Figure 3: MRI monitoring of liver cell transplantation under preclinical conditions. (A–C) 3.0 Tesla MRI following liver cell transplantation in swines. (A) Intrasplenic injected micron-sized iron oxide-labeled hepatocytes induce distinct areas of hypointensity in the spleen (arrows; 7 days after transplantation). (B) After intraportal infusion, signal voids are visible in the liver, which are caused by microthrombi of micron-sized iron oxide-labeled donor cells. (C) Administration of native cells induced no signal voids (day 7 after application). (D–F) MRI-controlled intrasplenic liver cell infusion in swines (3.0 Tesla MRI). (D) The arteriogram shows the identification of the splenic artery for catheter-based cell infusion. MRI (E) prior and (F) after cell administration shows a clear signal decrease of the spleen caused by micron-sized iron oxide-labeled liver cells.
Please refer to [83] for further details on (A–C).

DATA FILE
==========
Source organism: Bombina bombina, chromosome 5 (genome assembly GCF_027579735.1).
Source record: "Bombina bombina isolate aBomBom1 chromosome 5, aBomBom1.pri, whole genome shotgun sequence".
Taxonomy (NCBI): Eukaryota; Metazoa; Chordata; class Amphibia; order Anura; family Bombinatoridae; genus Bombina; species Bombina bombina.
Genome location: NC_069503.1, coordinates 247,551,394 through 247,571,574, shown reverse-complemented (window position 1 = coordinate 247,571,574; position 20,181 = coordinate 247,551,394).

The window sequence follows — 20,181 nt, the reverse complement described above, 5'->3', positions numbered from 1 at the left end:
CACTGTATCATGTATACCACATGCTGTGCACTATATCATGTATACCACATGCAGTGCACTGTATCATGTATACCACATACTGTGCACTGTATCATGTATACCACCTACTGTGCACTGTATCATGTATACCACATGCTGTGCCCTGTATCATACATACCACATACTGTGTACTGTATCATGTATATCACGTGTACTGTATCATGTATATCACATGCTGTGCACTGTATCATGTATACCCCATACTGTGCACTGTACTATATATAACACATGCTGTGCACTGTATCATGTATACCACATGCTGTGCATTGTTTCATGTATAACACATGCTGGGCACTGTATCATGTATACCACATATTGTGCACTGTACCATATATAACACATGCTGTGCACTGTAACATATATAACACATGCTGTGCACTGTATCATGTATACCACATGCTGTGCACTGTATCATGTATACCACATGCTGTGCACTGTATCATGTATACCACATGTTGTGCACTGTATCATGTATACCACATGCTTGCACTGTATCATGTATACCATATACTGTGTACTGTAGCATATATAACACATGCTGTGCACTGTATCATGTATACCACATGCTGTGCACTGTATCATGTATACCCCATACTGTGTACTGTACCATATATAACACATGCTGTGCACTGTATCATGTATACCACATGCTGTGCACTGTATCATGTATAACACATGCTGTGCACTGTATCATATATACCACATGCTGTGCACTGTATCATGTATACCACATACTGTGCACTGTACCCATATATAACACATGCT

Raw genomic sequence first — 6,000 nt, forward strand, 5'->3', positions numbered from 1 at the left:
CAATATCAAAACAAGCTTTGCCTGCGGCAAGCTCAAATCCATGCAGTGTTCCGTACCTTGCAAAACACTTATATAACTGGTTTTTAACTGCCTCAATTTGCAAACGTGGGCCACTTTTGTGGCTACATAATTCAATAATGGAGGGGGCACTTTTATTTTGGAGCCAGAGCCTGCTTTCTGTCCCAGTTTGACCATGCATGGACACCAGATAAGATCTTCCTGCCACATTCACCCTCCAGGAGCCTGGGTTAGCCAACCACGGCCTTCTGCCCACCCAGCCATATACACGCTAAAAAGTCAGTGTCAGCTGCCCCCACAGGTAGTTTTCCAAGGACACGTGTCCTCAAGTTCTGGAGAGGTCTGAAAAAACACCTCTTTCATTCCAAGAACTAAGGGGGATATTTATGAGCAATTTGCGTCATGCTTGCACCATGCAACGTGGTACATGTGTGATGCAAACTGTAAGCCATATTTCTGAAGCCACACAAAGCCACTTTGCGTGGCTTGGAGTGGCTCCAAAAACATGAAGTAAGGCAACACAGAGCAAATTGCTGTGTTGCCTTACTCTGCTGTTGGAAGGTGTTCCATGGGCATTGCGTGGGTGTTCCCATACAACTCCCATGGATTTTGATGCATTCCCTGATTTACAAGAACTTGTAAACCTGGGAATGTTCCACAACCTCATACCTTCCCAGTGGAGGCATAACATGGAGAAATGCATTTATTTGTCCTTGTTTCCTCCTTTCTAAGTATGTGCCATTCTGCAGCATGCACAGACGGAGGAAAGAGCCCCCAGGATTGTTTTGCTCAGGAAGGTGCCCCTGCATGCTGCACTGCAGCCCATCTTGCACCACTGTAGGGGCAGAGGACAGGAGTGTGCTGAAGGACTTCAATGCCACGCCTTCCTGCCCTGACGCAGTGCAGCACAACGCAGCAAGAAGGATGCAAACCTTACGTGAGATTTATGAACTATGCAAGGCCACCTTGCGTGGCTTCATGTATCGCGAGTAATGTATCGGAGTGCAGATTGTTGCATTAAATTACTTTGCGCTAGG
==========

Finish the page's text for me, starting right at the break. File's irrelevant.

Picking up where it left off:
Please refer to [84] for further details on (D–F).

In a second study, Raschzok et al. investigated the feasibility of fast dynamic ‘real-time’ MRI monitoring during LCT to the spleen [84]. The spleen is the most common ectopic implantation site for hepatocytes. Furthermore, growing evidence suggests that hepatocytes translocate from the spleen to the liver, making the spleen attractive as a reservoir for transplanted hepatocytes. MPIOlabeled hepatocytes were infused into the spleen of swines via a catheter placed in the lineal artery (Figure 3D), and imaging was performed immediately prior to and during cell infusion. Images from static 3.0 Tesla MRI demonstrated significantly lower signal intensities and signal-tonoise ratios after cell infusion compared with the pretransplant images (Figure 3E & F). T2-weighted fast dynamic MRI enabled visualization of the signal decrease in the spleen during cell infusion, which was histologically correlated with the presence of labeled cells in splenic microvessels.